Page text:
“To give back, to donate not only financially but time-wise … at this point in my life that’s what’s really important to me right now, more than making money,” says the 55-year-old. “I read somewhere that our lives have five stages, the last being our philanthropic stage, where we feel a need to give back to our communities. I am on my last stage, my philanthropic stage.”
Boomers bounce back
Like Grohowski, many Baby Boomers are recommitting to the values that drove them as young adults, i.e., that desire to change the world, put on the back burner as they began raising children and supporting families. Consequently, more Boomers are looking toward second careers in the nonprofit sector.
Rae S. Wruble ’86, ’89 is a good example of the trend. In 2001, she opened Baptist Health South Florida’s Genetic Risk Education Service at the Baptist-South Miami Regional Cancer Program.
Wruble, a certified genetic educator, screens for and educates individuals as well as community and medical groups about hereditary cancer syndromes. She helps families understand their hereditary risks and helps patients assess the best options for treatment based on their genetics. For example, Wruble explains, when a woman under 40 is diagnosed with cancer, she is referred to the clinic. Genetic testing will help her decide whether to have a double or single mastectomy, change treatment or even change the expectations for the disease’s progression.
An R.N. who earned a Bachelor of Professional Studies and an MBA from Barry, Wruble had moved in and out of work in the cancer field for years. But it was her own family history that inspired her to enter genetic education. In 1990, Wruble’s twin sister was diagnosed with breast cancer – years before genetic testing became available to the general public. She died in 1999.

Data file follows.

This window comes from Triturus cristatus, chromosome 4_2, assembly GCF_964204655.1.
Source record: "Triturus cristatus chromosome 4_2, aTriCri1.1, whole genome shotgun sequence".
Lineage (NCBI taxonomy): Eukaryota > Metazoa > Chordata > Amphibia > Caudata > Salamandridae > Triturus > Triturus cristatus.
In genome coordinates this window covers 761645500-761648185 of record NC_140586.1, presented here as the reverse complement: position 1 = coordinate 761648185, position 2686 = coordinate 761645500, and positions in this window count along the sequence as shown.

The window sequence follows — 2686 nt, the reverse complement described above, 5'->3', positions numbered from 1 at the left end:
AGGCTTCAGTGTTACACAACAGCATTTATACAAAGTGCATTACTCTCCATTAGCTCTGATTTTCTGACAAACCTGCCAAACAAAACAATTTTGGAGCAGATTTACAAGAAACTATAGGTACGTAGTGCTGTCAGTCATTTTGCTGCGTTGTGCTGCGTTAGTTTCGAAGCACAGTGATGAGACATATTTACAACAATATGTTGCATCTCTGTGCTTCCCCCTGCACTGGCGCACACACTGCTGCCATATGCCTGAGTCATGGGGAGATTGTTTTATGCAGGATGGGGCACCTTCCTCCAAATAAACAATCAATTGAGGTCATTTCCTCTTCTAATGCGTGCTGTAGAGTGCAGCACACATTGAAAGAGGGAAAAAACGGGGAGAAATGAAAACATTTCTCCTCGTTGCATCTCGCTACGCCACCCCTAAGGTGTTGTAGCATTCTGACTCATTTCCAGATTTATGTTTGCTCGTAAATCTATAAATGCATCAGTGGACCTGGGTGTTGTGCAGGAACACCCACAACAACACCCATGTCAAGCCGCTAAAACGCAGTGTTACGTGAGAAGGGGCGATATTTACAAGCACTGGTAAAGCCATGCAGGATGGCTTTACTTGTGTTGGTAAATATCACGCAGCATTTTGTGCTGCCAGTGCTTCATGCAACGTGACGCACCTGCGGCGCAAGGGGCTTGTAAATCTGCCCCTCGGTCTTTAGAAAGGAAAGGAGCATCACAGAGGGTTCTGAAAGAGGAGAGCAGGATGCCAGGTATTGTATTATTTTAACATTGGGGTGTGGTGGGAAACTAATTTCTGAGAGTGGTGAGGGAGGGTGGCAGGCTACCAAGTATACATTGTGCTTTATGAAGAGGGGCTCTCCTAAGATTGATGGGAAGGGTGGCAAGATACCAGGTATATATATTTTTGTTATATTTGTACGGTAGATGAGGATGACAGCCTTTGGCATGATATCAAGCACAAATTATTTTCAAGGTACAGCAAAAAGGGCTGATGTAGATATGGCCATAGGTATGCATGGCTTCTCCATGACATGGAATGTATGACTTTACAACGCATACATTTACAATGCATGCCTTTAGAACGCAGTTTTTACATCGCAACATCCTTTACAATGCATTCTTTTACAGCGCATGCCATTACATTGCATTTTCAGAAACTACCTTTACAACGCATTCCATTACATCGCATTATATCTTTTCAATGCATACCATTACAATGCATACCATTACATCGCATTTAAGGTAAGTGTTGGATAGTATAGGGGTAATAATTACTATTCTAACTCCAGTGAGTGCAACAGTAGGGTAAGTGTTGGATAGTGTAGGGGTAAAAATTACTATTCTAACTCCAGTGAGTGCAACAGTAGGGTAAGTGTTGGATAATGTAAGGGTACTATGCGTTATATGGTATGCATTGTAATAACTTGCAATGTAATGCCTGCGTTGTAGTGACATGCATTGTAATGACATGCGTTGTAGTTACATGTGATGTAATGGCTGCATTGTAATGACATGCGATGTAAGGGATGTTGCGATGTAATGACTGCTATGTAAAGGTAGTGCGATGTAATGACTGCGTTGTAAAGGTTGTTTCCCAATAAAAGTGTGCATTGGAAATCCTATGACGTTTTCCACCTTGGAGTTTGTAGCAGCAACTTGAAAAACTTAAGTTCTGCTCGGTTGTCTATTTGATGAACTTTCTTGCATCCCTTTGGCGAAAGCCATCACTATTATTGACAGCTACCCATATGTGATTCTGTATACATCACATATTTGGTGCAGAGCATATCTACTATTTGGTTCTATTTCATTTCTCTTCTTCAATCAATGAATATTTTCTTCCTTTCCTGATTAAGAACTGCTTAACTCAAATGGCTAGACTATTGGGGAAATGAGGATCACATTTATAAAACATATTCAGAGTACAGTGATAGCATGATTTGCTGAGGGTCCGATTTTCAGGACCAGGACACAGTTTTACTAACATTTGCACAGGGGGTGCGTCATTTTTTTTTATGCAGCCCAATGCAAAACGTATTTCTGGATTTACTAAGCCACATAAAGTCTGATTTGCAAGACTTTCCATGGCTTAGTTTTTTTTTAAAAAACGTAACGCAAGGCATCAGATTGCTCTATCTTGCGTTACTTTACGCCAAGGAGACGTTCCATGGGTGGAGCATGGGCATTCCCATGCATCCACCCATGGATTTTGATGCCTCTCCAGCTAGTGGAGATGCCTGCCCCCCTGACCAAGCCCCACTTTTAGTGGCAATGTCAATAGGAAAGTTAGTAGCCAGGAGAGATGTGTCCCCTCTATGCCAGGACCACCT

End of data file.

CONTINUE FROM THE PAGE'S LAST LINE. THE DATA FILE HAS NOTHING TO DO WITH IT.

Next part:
Wruble began doing research for one of the physicians who treated her sister, became interested in genetic testing and went on to train in genetic education.
Shortly after she began working in the field, Baptist approached her about consulting with its cancer physicians. Wruble suggested they bring her on staff, and Baptist proposed starting a genetic education service. It opened in 2001 and Wruble has been the service’s sole employee ever since.
“This job isn’t just a job. For me this is kind of a mission,” she says. Wruble was able to help her own family, too, testing herself and several family members and finding some with a mutation in their BRCA-1 or BRCA-2 gene, which pre-disposes them to early breast or ovarian cancer. Although Wruble didn’t have the gene, she feels she can relate to patients because of her family’s experience. “It’s nice to help some families avoid the same thing that I went through,” she adds.
Rarin’ to give back
Baby Boomers like Wruble and Grohowski passed on their own sense of social responsibility to their children, the Millennials. And the newest generation in the workforce is a driving force in the trend of increased social and community involvement.
Deloitte & Touche USA’s 2007 Volunteer IMPACT Study found that 80 percent of 18-26 year olds identified themselves as volunteers, and 62 percent would prefer to work for a company that “gives them an opportunity to contribute their talents to nonprofit organizations.” Nearly all believed companies should offer this kind of opportunity.
Marc Eastwood ’02 is a development associate for the nonprofit Rush Philanthropic Arts Foundation. The New York-based charity, founded by musician and businessman Russell Simmons, raises money to help give inner-city youth access to the arts and provides gallery exhibition spaces for underrepresented artists.